If you feel led to donate to the Go Fund Me account set up in Sam’s name, you can do that here.
Do you remember the allure of the old Jetsons cartoon? I used to watch that show dreaming of what my future might hold. I thought about life with a cleaning robot like Rosie, where I could just press a button and walk away. Just like that, many of the “chores” I would have as an adult would be gone. Today, I took a huge leap toward that envisioned future and bought myself a robotic vacuum. I hope it will deliver on the promise of that I can press a button and come home to a clean house.
If only life were that easy in the classroom. It may work with household appliances, but teaching is all about positive relationships with kids and that doesn’t happen with a push of a button. It takes patience, persistence, and a deep commitment to grow, nurture, and develop the whole child. This is especially true when working with gifted students because developing a relationship with a young person who challenges you, asks questions that you can’t answer, and needs constant intellectual stimulation can be exhausting.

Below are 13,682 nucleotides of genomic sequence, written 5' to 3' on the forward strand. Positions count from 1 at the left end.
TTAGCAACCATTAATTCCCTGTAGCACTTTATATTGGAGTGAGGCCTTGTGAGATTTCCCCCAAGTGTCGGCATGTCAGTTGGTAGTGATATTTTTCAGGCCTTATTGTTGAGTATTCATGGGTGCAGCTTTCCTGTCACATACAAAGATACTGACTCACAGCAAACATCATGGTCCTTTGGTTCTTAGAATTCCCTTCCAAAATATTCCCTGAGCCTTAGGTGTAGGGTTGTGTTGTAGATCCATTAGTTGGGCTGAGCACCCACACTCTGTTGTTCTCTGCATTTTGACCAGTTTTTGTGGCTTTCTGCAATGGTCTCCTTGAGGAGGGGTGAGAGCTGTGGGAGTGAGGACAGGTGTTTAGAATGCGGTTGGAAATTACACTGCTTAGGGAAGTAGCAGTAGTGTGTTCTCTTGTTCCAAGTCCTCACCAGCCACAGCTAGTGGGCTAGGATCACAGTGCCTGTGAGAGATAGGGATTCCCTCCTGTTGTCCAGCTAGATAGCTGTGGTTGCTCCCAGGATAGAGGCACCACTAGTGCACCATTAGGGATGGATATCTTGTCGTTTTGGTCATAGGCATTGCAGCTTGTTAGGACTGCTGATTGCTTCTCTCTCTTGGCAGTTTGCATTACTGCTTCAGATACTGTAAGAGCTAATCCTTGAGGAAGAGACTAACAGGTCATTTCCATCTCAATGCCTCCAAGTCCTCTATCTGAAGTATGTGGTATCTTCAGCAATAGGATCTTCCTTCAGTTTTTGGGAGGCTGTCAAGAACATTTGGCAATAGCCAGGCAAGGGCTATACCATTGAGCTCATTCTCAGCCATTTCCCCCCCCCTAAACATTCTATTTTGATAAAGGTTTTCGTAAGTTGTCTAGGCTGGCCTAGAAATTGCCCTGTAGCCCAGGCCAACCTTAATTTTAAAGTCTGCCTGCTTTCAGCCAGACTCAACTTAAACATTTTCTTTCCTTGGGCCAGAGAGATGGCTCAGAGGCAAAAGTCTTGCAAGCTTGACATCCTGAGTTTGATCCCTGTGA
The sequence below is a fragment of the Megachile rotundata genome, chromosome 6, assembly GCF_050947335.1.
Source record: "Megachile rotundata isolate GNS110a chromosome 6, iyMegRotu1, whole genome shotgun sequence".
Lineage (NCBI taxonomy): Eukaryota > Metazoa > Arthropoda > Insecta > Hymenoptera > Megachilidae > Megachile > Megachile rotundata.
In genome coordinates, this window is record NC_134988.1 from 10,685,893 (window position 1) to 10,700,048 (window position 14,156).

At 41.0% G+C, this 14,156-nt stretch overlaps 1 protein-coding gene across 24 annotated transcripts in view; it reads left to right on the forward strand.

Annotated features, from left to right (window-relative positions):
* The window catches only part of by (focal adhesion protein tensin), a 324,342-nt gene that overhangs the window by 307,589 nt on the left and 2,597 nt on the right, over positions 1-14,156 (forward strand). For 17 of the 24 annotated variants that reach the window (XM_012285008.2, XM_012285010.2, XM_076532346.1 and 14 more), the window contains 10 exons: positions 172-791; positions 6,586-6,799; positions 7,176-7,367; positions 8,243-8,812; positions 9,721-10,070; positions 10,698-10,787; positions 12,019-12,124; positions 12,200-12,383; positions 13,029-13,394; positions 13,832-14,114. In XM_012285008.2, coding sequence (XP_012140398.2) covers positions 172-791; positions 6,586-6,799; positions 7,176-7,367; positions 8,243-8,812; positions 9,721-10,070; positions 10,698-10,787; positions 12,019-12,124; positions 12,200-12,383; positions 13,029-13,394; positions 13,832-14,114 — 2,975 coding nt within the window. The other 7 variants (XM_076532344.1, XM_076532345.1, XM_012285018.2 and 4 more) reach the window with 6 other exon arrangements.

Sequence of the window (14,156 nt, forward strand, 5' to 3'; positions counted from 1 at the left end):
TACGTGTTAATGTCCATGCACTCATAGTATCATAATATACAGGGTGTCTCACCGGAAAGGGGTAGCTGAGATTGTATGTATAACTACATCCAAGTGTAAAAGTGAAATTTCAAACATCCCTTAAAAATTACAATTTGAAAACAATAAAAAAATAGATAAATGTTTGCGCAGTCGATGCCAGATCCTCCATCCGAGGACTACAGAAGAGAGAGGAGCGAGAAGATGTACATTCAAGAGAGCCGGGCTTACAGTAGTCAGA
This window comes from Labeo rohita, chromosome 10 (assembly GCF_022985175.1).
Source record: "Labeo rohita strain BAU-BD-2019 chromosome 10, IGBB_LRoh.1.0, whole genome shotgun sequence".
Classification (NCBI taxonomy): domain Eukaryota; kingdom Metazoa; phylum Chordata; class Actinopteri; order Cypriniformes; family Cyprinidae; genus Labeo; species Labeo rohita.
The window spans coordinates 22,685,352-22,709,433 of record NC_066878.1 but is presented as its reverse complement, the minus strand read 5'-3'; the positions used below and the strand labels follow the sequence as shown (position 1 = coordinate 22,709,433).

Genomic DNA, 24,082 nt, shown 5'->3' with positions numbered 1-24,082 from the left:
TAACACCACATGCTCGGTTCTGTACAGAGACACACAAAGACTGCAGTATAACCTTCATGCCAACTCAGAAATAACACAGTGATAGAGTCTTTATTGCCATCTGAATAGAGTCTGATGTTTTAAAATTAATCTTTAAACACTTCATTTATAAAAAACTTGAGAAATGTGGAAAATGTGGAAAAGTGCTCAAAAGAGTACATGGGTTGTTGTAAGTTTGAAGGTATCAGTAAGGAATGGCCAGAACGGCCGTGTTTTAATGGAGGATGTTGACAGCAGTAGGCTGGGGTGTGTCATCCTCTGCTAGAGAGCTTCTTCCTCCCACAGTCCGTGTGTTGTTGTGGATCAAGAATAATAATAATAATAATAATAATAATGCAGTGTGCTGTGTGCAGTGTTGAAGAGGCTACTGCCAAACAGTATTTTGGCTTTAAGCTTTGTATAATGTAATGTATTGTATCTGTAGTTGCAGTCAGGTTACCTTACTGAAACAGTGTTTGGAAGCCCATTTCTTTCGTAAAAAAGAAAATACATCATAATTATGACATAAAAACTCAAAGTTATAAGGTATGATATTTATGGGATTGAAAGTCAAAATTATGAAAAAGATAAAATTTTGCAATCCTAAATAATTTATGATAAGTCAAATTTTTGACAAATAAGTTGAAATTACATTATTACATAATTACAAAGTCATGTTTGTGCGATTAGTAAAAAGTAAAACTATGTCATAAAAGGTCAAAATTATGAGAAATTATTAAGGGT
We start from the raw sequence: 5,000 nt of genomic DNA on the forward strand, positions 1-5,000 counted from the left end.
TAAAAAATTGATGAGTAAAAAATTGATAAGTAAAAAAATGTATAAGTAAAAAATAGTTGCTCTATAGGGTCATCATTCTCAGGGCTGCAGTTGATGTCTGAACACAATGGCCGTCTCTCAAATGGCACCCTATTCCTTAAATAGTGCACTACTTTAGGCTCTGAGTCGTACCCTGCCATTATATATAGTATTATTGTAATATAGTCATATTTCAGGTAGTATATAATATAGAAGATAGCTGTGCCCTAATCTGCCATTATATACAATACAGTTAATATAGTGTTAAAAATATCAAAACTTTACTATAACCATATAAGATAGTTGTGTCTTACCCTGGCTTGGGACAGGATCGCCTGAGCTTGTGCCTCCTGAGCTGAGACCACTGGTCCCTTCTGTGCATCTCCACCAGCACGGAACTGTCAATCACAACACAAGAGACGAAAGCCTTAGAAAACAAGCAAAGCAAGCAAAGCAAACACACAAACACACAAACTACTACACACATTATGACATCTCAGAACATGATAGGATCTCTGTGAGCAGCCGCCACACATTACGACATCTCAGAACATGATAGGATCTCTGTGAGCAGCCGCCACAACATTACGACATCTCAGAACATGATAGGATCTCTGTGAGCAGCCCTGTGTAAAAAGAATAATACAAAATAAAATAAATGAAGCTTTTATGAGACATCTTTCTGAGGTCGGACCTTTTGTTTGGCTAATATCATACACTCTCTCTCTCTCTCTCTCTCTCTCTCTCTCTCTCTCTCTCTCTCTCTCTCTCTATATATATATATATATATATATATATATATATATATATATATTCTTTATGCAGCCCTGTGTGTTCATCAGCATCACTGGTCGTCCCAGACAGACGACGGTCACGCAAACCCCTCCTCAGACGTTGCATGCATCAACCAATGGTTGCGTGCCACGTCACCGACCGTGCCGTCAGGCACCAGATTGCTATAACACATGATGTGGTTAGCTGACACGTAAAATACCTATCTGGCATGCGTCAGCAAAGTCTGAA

Building relationship requires a teacher to know and value their students, outside of their value as a producing member of the classroom, by taking a personal interest in each child, and helping them build a positive classroom community. This endeavor requires a high level of commitment, but the benefits can last a lifetime. The purpose of this article is to help you commit to the growth and development of the students you serve. Below are five commitment strategies teachers can leverage to become a fierce ally to gifted students.
The beauty of this advice is parents can adapt these strategies and use them at home to improve relationships with their gifted children.
Allow students to be responsible for the learning and become responsive to the student- Teachers who are willing to give control of the learning experiences to their students and then respond to the unique need of each learner empowers the student with an appropriate level of freedom to explore their own learning objectives. Leveraging the power of free technology apps helps a teacher quickly and easily differentiate the readiness level and learning preferences of a variety of learners.
Fostering joint decision making- Fostering joint decision making creates a shared passion for the outcome of the process. Shared thinking benefits from input from both the teacher and the student leading to a greater ownership for the learning on the part of the student.